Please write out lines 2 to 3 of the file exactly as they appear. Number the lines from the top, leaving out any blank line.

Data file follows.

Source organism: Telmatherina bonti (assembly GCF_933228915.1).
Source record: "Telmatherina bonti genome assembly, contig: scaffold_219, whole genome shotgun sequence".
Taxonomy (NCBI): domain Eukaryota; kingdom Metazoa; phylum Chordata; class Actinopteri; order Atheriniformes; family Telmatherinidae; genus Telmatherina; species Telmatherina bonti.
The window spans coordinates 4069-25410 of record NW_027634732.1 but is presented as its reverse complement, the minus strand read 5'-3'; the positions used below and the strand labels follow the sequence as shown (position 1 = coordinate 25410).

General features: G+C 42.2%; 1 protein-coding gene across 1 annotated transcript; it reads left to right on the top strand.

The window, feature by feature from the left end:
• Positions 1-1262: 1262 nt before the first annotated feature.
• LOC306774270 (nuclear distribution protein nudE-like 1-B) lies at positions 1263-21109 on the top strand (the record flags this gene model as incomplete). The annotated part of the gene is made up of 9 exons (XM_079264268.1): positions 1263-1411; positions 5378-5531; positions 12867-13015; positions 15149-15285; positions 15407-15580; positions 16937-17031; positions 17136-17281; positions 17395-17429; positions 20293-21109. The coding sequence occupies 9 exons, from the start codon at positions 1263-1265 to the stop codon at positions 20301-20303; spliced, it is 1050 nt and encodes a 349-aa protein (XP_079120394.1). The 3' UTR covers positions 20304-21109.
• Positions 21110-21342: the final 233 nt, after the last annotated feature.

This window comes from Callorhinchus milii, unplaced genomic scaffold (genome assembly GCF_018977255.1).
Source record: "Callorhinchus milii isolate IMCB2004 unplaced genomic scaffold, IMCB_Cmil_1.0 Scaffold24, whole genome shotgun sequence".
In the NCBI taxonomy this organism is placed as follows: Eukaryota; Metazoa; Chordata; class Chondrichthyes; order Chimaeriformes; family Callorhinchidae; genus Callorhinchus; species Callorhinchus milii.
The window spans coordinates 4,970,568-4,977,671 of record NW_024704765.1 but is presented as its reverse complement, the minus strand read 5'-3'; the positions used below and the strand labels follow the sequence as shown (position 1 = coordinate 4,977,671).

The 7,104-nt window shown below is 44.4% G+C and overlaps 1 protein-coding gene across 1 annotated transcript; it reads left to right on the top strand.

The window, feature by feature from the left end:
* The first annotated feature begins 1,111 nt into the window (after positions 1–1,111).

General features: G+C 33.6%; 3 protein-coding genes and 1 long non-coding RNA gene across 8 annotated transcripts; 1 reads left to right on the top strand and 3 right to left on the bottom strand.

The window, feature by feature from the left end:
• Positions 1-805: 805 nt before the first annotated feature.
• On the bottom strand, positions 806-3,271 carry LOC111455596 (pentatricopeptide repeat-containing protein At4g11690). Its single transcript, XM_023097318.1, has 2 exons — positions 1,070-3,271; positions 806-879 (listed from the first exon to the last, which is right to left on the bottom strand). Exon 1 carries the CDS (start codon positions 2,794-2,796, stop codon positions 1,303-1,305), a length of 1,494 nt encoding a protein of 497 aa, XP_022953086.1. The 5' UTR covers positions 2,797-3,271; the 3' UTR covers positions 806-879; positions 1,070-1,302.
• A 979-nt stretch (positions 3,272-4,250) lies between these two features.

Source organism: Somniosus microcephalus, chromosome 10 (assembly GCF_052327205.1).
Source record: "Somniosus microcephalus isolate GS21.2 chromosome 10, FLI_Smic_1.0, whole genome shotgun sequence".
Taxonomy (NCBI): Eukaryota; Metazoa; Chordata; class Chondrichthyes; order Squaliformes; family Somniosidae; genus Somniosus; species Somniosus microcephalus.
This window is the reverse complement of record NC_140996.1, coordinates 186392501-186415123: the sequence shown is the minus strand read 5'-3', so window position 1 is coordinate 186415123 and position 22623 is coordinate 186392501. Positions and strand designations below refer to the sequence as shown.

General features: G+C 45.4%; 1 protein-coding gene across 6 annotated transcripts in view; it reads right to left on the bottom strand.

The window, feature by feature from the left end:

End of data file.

Source record: "Telmatherina bonti genome assembly, contig: scaffold_219, whole genome shotgun sequence".
Taxonomy (NCBI): domain Eukaryota; kingdom Metazoa; phylum Chordata; class Actinopteri; order Atheriniformes; family Telmatherinidae; genus Telmatherina; species Telmatherina bonti.